Interview with a Commerce Student

Jul 5, 2019 | 0 comments

As one prominent economic theorist said, “Cash rules everything around me. Get the money. Dollar dollar bills y’all.”

 

Whether it’s stacks, cash money, or bread, we all want more of it. And for some of you, you want to spend your life counting it. Or whatever it is that commerce students do.  

 

Commerce is one of the most popular degrees, and the degree of choice for those who fancy themselves a bit of an entrepreneur, a financial enthusiast, or Tai Lopez. But what does the degree actually entail? What is it for? What’s it like? 

 

StudyTime, with the help of today’s guest, is here to help spit some commerce knawledge. Fuel units. Lamborghini. 

Welcome to the Interview with a Degree Student: commerce edition.

Being in year 12 or 13 means being regularly asked what you plan on doing after high school, whilst simultaneously being unsure of the answer. It’s really difficult to know exactly what to study if you choose to go on to uni, especially if you’re not yet sure on a career path. After all, there’s a whole world ahead of you that high school doesn’t exactly prepare you for. 

 

However, StudyTime has got your back; by interviewing those who have walked before you down the road to each degree, we’re aiming to give you the best advice and context to help you decide what you want to do with your life (or what you don’t). 

 

I was given the honour of sitting down with Bradley, a Bachelor of Commerce with Honours student and member of the faculty’s executive, who is just about to start his career in corporate finance. The man loves spreadsheets.

 

First, let’s get some context and overarching advice.

 

 

What is commerce all about?

I think some people immediately jump to the conclusion that commerce means you want to work in an office and look at numbers all day, however, doing a commerce degree can lead to so many different career pathways and helps you to develop life-long skills such as communication, leadership, teamwork and critical thinking. 

At Victoria Uni you have 7 core papers you do at 100-level (first year) which sets a more broad foundation of business as a whole, then in your second year you can choose your major(s) and delve deeper into the subject(s) that really interest you.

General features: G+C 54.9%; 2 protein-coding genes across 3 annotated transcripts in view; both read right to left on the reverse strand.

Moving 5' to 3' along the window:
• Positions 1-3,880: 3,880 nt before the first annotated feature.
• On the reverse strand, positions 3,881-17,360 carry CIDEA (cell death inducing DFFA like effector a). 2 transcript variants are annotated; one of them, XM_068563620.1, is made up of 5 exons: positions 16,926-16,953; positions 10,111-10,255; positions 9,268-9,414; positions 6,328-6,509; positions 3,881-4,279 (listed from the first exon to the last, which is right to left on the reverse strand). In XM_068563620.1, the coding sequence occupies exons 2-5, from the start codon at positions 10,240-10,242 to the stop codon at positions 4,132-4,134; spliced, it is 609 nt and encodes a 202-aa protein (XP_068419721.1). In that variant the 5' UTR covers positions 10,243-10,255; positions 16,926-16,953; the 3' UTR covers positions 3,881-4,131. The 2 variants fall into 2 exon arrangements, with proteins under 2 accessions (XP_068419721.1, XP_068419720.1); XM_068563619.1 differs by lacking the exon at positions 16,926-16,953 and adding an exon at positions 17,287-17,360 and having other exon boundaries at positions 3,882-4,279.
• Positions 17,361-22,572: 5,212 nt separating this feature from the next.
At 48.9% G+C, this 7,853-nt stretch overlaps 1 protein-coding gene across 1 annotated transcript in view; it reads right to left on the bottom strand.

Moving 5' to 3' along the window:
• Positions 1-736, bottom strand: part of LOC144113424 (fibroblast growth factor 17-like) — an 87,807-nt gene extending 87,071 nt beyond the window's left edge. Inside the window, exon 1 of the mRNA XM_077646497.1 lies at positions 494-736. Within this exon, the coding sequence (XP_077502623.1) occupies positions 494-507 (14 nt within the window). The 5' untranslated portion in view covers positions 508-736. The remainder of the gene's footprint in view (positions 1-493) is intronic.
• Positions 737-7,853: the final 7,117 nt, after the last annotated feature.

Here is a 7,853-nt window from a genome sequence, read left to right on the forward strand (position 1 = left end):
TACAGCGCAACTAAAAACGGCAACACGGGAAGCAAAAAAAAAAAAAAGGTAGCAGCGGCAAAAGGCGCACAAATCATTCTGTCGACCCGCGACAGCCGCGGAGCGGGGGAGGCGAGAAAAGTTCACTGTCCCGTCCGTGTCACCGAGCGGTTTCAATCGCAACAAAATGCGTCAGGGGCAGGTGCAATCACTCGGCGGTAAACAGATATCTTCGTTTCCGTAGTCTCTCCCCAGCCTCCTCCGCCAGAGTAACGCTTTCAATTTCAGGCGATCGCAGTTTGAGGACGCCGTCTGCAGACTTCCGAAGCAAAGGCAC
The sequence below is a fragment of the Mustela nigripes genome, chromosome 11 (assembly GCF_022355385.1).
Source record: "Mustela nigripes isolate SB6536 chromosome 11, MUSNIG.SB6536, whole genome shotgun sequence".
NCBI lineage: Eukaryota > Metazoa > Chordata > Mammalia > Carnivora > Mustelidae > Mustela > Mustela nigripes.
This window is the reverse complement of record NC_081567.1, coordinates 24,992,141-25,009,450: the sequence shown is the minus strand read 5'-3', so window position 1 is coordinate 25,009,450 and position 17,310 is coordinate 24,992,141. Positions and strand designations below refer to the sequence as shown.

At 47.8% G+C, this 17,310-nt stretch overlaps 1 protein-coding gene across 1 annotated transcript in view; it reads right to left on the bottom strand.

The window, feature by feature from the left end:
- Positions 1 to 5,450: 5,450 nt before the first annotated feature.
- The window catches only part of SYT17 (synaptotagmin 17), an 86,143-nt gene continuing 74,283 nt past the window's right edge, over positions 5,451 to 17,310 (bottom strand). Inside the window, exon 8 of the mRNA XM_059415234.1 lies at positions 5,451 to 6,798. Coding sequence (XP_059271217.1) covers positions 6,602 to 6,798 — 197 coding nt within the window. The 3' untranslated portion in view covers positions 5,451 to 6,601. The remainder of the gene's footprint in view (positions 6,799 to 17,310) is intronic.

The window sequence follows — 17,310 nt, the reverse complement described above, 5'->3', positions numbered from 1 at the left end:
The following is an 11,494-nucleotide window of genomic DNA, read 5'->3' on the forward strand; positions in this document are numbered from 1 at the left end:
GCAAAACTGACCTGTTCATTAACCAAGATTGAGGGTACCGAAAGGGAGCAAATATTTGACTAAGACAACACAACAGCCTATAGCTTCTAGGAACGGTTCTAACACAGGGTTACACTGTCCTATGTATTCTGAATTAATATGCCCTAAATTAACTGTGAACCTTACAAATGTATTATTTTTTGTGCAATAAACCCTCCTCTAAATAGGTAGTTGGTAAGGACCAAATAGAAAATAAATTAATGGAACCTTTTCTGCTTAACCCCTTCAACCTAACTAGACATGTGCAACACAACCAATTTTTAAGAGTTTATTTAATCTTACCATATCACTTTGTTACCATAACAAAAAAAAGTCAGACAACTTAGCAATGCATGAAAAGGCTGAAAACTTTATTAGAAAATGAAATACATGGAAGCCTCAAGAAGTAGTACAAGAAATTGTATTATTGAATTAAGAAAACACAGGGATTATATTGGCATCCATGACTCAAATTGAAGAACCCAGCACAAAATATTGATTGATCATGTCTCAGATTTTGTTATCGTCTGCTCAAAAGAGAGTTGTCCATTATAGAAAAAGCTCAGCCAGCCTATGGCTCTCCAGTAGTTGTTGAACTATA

What is your biggest piece of advice for students starting a Bachelor of Commerce?

Find friends in your papers to study with and to steal their lecture/tutorial notes when you sleep through your alarms or go out drinking the night before an 8am lecture because you will do both of these things, more than once. 

 

Also, since you will have a set of core commerce papers you’ll need to complete, there will be papers you aren’t overly interested in. This is where having friends in your papers can be hugely beneficial, especially if it is the subject(s) they are majoring in. I used to pay one of my friends with a bottle of scrumpy to tutor me in economics and I honestly would have failed that paper without his help.

 

Looking back at your own first year, what would you have done differently?

I found that I got the best grades when I started assignments early or had really solid lecture notes, so maybe just trying harder overall. This can be hard when you are first year though, especially if you’re in a hall and you literally live with 400 other people so it’s pretty damn easy to procrastinate. 

 

What have you enjoyed the most?

I actually really enjoyed building an overall understanding for the business world, both private and public. I found commerce helped develop my critical and creative thinking which are skills I will use for life, both inside and outside of work.

 

How do you recommend preparing for lectures?

If possible, read through the lecture notes before lectures so you have a relative understanding on what’s going to be covered. It’s also good to figure out early how each lecturer works and whether they just use lecture slides as a guide or just repeat word for word. By figuring how each lecturer teaches, you’ll be able to adapt your prep to fit them and their paper.

 

How do you recommend preparing for the exams?